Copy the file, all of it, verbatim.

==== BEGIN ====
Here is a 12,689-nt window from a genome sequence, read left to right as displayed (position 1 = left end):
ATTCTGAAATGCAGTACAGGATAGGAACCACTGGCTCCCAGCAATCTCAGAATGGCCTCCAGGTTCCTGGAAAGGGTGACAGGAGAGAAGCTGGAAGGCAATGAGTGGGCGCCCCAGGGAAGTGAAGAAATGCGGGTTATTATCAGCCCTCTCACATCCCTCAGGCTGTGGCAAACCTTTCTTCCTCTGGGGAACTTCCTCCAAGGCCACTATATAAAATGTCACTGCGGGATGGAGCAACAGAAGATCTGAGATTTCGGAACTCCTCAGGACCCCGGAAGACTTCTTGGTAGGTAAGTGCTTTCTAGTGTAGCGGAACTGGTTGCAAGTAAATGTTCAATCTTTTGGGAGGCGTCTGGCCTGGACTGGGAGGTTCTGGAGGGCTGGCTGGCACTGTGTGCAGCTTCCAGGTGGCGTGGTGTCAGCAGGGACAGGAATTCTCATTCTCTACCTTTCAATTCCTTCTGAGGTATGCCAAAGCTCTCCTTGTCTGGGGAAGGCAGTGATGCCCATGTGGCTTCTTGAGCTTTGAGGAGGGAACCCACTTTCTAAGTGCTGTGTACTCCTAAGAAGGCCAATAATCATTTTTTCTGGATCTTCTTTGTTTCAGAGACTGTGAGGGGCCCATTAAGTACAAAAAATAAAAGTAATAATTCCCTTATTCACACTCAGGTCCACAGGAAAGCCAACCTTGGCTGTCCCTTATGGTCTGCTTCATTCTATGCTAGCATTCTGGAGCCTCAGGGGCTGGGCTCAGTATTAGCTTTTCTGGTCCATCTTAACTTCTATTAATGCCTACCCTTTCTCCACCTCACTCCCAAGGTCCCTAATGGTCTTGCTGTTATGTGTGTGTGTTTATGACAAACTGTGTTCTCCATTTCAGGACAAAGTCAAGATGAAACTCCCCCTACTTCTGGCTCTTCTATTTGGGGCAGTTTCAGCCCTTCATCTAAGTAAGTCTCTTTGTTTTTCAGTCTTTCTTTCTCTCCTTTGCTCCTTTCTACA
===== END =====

Here is a 12,689-nt window from a genome sequence, read left to right as displayed (position 1 = left end):
ATTCTGAAATGCAGTACAGGATAGGAACCACTGGCTCCCAGCAATCTCAGAATGGCCTCCAGGTTCCTGGAAAGGGTGACAGGAGAGAAGCTGGAAGGCAATGAGTGGGCGCCCCAGGGAAGTGAAGAAATGCGGGTTATTATCAGCCCTCTCACATCCCTCAGGCTGTGGCAAACCTTTCTTCCTCTGGGGAACTTCCTCCAAGGCCACTATATAAAATGTCACTGCGGGATGGAGCAACAGAAGATCTGAGATTTCGGAACTCCTCAGGACCCCGGAAGACTTCTTGGTAGGTAAGTGCTTTCTAGTGTAGCGGAACTGGTTGCAAGTAAATGTTCAATCTTTTGGGAGGCGTCTGGCCTGGACTGGGAGGTTCTGGAGGGCTGGCTGGCACTGTGTGCAGCTTCCAGGTGGCGTGGTGTCAGCAGGGACAGGAATTCTCATTCTCTACCTTTCAATTCCTTCTGAGGTATGCCAAAGCTCTCCTTGTCTGGGGAAGGCAGTGATGCCCATGTGGCTTCTTGAGCTTTGAGGAGGGAACCCACTTTCTAAGTGCTGTGTACTCCTAAGAAGGCCAATAATCATTTTTTCTGGATCTTCTTTGTTTCAGAGACTGTGAGGGGCCCATTAAGTACAAAAAATAAAAGTAATAATTCCCTTATTCACACTCAGGTCCACAGGAAAGCCAACCTTGGCTGTCCCTTATGGTCTGCTTCATTCTATGCTAGCATTCTGGAGCCTCAGGGGCTGGGCTCAGTATTAGCTTTTCTGGTCCATCTTAACTTCTATTAATGCCTACCCTTTCTCCACCTCACTCCCAAGGTCCCTAATGGTCTTGCTGTTATGTGTGTGTGTTTATGACAAACTGTGTTCTCCATTTCAGGACAAAGTCAAGATGAAACTCCCCCTACTTCTGGCTCTTCTATTTGGGGCAGTTTCAGCCCTTCATCTAAGTAAGTCTCTTTGTTTTTCAGTCTTTCTTTCTCTCCTTTGCTCCTTTCTACA